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Way back in May in the year 2000, a feature was added to MySQL that would keep many people employed for many years – replication. In 3.23.15 you could replicate from one MySQL instance to another. This is commonly cited as the results of two weeks of work by one developer. The idea is simple: create a log of all the SQL queries that modify the database and then replay them on a slave. Remember, this is[Read more...]
I have put up a set of scripts on github: https://github.com/stewartsmith/bzr-to-git-conversion-scripts. Why do I need these? Well… if only bzr fast-export|git fast-import worked flawlessly for large, complex and old trees. It doesn’t.
Basically, when you clone this repo you can run “./sync-BLAH.sh” and it’ll pull BZR trees for the project, convert to git and clean things up a bit. You will likely have to edit the sync-BLAH.sh scripts as I have them pointed at branches on my own machine (to speed up the process, not having to do fresh BZR branches of MySQL trees over the network is a feature - it’s never been fast.). You’ll also want to edit the[Read more...]
I’ve used the Bazaar (bzr) version control system since roughly 2005. The focus on usability was fantastic and the team at Canonical managed to get the entire MySQL BitKeeper history into Bazaar – facilitating the switch from BitKeeper to Bazaar.
There were some things that weren’t so great. Early on when we were looking at Bazaar for MySQL it was certainly not the fastest thing when it came to dealing with a repository as large as MySQL. Doing an initial branch over the internet was painful and a much worse experience than BitKeeper was. The work-around that we all ended up using was downloading a tarball of a recent Bazaar repository and then “bzr pull” to get the latest. This was much quicker than[Read more...]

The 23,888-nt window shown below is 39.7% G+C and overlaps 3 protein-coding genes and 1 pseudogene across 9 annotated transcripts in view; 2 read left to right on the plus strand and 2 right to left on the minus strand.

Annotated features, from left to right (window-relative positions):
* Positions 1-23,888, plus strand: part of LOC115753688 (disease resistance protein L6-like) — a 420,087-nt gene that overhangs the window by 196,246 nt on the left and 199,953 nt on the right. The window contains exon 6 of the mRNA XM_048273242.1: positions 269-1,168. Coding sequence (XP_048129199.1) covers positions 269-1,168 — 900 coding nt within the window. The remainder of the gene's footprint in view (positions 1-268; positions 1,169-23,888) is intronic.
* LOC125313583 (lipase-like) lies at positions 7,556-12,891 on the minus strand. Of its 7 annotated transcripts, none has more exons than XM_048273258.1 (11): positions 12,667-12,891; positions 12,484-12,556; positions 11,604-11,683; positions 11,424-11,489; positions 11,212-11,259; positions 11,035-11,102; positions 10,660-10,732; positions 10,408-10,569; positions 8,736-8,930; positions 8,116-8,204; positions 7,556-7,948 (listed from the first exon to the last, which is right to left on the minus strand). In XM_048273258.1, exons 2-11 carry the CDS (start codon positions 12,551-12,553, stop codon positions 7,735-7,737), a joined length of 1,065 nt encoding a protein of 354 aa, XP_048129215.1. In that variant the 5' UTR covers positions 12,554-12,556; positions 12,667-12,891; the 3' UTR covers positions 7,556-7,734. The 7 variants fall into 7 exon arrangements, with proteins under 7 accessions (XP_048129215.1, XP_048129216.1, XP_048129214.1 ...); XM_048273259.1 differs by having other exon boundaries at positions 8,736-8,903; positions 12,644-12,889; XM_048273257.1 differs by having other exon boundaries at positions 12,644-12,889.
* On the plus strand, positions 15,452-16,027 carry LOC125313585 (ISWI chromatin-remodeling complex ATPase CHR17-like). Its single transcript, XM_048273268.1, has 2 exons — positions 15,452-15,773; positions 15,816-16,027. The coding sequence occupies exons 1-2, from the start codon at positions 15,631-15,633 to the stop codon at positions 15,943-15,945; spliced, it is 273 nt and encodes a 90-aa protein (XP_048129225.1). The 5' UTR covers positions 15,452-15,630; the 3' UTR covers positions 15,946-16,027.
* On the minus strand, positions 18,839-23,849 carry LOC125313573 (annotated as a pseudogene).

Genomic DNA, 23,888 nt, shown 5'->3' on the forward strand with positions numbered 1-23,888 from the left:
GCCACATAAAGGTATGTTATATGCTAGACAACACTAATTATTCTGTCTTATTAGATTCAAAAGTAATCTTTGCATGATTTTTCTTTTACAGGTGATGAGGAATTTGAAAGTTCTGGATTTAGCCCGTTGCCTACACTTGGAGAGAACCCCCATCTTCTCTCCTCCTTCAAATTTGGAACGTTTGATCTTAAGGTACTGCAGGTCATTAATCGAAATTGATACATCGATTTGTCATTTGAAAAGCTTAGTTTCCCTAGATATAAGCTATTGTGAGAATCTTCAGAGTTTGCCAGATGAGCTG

There was some suggestion after my previous post (Who works on MariaDB and MySQL?) that I look at MariaDB 10.0 – so I have. My working was very simple, in a current MariaDB 10.0 BZR tree (somewhat beyond 10.0.3), I ran the following command:
bzr log -n0 -rtag:mariadb-10.0.0..|egrep '(author|committer): '| \ sed -e 's/^\s*//; s/committer: //; s/author: //'| \ sort -u|grep -iv oracle
I recently got pointed towards https://github.com/shodanium/nanomysql/ which is a tiny (less than 400 lines of C++) MySQL client library which is GPL licensed.
If you need to link into non-GPL compatible code, there is the (slightly larger and full featured) libdrizzle library. But if you want something *tiny* and are okay with GPL, then nanomysql may be something to look at.
There’s a big difference in how plugins are treated in MySQL and how they are treated in Drizzle. The MySQL way has been to create a C API in front of the C++-like (I call it C- as it manages to take the worst of both worlds) internal “API”. The Drizzle way is to have plugins be first class citizens and use exactly the same API as if they were inside the server.
This means that MySQL attempts to maintain API stability. This isn’t something worth trying for. Any plugin that isn’t trivial quickly surpasses what is exposed via the C API and has to work around it, or, it’s a storage engine and instead you have this horrible mash of C and C++. The byproduct of this is that no core server features are being re-implemented as plugins. This means[Read more...]
I recently wrote about Where are they now: MySQL Storage Engines and The MERGE storage engine: not dead, just resting…. or forgotten. Today, it’s the turn of the MEMORY storage engine – otherwise known as HEAP.